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Dynamic mechanical analysis was performed on the free films prepared from the same mixtures employed to measure the coating properties described above, with scans performed from -97 to 200[degrees]C at an oscillation frequency of 1 Hz. Due to experiment scheduling issues, there was some variability in the time the films were analyzed, although since all the films were cured a minimum of 14 days at room temperature, this would be expected to have little effect on the results. The [T.sub.g] was measured as the inflection point in the rapid drop in modulus between the glassy state and the rubbery plateau. Each sample was subjected to two temperature scans. Figure 20 shows the [T.sub.g] obtained during the first temperature scan. The transitions varied from 65 to 77[degrees]C, and the surface shows significant curvature. Since epoxy-amine systems rarely go to complete cure at room temperature, all the systems were then immediately re-scanned through the same temperature range to determine the system's ultimate [T.sub.g] The data, shown in Fig. 21, indicate that there was indeed a significant degree of further cure that occurred during the first DMA scan, and [T.sub.g]'S now vary from 80 to 130[degrees]C. The data is also clearly far simpler to interpret, as the model shows much less curvature, and the correlation coefficient (0.994) is extremely high. This figure clearly indicates that [T.sub.g] shows a strong and almost linear decrease as DMMXDA content is increased. Since [T.sub.g] is strongly dependent on crosslink density. (24) this data confirms the expected effect of DMMXDA as a linear chain extender.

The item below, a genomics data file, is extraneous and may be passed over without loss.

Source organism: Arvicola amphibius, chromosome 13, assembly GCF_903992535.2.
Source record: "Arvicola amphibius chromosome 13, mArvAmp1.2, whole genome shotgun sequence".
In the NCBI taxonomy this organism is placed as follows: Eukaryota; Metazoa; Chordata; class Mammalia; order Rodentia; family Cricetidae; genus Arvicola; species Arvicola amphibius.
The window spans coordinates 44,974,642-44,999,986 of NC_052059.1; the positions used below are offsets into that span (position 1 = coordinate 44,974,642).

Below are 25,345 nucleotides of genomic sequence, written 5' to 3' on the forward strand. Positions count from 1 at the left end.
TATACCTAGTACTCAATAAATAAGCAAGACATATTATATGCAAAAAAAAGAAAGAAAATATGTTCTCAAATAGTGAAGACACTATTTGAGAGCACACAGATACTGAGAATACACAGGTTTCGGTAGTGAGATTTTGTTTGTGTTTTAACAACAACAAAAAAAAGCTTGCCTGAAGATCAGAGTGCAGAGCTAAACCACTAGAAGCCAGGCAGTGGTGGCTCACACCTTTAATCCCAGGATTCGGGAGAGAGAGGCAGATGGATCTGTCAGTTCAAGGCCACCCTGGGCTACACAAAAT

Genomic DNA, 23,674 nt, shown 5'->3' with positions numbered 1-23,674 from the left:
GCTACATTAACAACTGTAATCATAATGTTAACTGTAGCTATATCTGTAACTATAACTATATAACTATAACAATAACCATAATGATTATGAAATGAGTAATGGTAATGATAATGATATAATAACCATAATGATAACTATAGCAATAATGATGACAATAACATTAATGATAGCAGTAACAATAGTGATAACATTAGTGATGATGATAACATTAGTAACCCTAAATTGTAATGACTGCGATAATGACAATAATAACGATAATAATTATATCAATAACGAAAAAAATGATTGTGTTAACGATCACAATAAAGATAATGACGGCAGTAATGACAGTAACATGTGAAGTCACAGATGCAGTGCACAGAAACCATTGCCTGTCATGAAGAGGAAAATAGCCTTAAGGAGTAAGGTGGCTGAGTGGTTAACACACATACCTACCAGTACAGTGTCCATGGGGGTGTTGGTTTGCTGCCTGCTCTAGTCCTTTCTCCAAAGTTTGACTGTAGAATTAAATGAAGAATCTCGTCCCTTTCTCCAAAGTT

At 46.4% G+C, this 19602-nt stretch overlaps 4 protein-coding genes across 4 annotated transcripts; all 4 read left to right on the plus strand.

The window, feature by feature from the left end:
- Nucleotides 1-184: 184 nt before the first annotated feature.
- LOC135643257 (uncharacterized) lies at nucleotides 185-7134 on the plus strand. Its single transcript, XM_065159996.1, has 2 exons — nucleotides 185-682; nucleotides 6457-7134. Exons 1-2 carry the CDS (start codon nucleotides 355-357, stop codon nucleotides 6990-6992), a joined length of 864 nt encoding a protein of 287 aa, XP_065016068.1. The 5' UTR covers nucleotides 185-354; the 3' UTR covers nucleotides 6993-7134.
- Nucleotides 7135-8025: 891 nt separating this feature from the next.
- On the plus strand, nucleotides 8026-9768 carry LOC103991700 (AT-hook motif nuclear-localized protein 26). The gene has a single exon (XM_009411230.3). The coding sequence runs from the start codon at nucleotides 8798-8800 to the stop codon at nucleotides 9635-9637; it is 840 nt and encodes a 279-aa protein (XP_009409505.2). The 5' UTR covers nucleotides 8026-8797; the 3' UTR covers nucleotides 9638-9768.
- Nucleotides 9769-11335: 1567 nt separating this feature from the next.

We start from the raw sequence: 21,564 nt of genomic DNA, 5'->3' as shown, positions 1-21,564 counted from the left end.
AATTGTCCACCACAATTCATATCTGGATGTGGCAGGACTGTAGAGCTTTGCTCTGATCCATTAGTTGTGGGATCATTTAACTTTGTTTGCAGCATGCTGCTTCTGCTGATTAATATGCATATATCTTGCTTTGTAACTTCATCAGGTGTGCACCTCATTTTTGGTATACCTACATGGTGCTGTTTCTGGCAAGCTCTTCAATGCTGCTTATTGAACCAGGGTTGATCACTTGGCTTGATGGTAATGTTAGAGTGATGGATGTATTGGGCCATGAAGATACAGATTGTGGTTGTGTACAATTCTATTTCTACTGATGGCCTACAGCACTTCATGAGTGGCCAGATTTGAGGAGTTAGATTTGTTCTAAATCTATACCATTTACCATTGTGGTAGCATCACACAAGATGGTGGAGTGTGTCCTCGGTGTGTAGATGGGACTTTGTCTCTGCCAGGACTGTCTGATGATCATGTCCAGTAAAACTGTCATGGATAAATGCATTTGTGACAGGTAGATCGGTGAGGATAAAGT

[FIGURE 20 OMITTED]
[FIGURE 21 OMITTED]
This conclusion is further supported through determinations of molecular weight between crosslinks calculated from the minimum modulus in the rubbery plateau. (18) As for the [T.sub.g] measurements, determinations were made both for initial (Fig. 22) and rescan (Fig. 23) of the DMA. In the first scan, weight between crosslinks varied from 726 to 3479, and the plot showed a significant degree of curvature. In the rescan. there is a significant reduction in molecular weight between crosslinks to a range of 581 to 1617 (i.e.. the crosslink density has significantly increased). The rescan data are also simpler to interpret, and display much less curvature than the original scans. As was the case for rescan [T.sub.g] there is a clear and almost linear dependence on the concentration of DMMXDA. as one would expect for a linear chain extender.